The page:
Thoracic spine manipulation in patients with shoulder pain
The following randomised controlled trial demonstrated that thoracic spinal manipulative therapy (SMT) did not cause any significant improvement in patient-reported pain or function in patients with subacromial impingement.
Previous research has alluded towards thoracic SMT improving pain and disability in individuals with subacromial pain syndrome. Nevertheless, the mechanics by which these improvements occur are not fully understood. The following study investigated changes in thoracic kinematics, excursion and scapular kinematics due to thoracic SMT, and compared patient-reported pain and function in those with subacromial impingement.
52 patients were randomly assigned to receive a single session of thoracic SMT or sham-SMT. The authors found no significant differences between either group in changes post-intervention for thoracic kinematics or excursion, shoulder kinematics, and patient-reported outcomes.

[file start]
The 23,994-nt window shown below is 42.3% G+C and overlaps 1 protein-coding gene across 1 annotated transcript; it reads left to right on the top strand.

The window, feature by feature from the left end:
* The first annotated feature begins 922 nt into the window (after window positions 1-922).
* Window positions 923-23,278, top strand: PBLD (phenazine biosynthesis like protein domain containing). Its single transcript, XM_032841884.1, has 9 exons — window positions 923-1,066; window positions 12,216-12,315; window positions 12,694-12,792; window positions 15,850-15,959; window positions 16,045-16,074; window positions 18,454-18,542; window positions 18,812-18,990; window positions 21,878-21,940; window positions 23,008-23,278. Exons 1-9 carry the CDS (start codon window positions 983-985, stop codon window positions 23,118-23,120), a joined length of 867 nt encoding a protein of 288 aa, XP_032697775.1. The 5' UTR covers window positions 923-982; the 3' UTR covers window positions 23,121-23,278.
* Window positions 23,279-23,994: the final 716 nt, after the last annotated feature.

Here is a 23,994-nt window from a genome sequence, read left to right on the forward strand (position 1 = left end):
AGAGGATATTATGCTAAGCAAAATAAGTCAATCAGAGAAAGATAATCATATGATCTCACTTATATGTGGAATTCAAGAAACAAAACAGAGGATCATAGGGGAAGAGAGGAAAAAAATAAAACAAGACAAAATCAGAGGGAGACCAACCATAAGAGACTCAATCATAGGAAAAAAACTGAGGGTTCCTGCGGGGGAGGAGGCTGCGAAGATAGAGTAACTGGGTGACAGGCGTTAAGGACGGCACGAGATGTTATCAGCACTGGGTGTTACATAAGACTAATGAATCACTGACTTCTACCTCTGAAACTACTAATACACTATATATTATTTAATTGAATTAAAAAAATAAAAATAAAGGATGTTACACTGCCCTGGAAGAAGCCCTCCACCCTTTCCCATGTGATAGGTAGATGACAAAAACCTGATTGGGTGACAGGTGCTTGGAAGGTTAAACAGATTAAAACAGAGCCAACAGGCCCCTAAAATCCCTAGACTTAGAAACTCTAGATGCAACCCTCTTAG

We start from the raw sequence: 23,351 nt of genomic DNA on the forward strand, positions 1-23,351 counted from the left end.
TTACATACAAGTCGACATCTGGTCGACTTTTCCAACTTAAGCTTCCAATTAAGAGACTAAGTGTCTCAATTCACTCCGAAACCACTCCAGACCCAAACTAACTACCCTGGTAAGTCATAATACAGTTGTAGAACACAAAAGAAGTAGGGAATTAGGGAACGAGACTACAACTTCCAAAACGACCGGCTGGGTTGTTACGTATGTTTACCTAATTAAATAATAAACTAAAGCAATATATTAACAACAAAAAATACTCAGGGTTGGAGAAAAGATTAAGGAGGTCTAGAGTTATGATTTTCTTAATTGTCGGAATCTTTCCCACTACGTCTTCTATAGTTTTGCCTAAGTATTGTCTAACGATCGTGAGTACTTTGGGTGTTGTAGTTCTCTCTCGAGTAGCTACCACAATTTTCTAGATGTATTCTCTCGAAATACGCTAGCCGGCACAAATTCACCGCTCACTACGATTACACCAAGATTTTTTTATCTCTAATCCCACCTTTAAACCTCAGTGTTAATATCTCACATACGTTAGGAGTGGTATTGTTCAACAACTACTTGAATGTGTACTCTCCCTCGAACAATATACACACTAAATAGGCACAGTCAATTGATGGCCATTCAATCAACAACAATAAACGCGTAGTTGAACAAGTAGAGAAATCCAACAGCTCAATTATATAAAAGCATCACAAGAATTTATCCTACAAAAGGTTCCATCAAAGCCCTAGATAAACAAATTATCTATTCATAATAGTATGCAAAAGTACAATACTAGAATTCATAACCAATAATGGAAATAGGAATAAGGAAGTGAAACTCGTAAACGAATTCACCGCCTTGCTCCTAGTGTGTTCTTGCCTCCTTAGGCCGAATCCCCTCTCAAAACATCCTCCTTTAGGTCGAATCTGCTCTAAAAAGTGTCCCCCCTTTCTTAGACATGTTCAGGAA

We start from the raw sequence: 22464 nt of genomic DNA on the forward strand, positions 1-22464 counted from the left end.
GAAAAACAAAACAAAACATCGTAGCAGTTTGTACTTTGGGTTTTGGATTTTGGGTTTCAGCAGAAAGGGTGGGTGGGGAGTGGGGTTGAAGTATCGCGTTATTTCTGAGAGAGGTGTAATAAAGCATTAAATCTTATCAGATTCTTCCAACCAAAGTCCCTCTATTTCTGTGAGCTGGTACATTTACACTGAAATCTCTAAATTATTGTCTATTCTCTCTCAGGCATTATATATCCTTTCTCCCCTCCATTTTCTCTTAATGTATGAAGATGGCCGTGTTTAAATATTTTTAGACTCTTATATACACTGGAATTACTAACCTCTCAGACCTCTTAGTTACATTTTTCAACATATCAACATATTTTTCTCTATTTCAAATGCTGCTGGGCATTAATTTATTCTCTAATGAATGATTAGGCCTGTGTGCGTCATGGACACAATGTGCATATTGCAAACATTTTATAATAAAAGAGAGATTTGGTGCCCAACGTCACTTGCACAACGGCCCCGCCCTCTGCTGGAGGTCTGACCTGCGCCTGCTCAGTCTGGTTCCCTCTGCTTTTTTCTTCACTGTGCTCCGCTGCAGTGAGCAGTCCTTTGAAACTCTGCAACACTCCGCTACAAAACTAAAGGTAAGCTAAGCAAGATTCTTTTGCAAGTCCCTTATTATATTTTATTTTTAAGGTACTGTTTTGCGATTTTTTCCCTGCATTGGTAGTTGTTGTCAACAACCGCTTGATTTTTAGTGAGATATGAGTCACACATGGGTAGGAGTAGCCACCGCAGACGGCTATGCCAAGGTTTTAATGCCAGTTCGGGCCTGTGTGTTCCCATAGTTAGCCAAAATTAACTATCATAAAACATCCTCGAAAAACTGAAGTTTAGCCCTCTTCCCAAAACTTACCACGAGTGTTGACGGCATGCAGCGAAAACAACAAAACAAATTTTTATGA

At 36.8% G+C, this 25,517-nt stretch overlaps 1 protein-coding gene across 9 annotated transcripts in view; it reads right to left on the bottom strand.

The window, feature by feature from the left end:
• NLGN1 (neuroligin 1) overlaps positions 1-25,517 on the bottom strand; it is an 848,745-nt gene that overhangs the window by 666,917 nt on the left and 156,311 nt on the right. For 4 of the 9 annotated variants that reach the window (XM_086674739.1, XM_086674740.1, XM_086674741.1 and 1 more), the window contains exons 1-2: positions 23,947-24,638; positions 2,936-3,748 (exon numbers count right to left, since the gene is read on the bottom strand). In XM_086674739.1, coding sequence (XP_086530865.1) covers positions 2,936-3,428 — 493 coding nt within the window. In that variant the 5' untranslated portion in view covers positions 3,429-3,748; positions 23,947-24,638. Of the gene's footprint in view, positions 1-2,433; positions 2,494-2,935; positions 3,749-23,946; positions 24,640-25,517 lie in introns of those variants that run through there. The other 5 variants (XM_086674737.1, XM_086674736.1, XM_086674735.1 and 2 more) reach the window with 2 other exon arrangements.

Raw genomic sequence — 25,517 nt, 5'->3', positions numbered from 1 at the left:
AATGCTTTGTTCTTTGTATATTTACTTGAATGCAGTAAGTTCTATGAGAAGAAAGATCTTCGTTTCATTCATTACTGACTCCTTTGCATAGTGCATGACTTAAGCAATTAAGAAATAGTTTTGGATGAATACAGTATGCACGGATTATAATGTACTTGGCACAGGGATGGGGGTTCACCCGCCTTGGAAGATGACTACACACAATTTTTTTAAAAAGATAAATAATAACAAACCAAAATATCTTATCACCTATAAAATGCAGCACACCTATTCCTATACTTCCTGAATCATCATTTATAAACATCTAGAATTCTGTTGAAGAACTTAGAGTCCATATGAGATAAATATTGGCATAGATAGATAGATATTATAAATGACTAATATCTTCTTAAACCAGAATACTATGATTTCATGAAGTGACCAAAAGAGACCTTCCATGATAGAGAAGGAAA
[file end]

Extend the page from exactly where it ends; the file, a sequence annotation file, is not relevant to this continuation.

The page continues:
In conclusion, whilst patient-reported outcomes improved in both groups, these were not correlated with meaningful changes to thoracic or scapular motion. Immediate changes in symptoms of subacromial impingement syndrome following thoracic SMT may not be due to biomechanical changes at the thoracic spine or scapula.
> From: Kardouni et al., J Orthop Sports Phys Ther (2015) (Epub ahead of print). All rights reserved to Journal of Orthopaedic & Sports Physical Therapy. Click here for the Pubmed summary.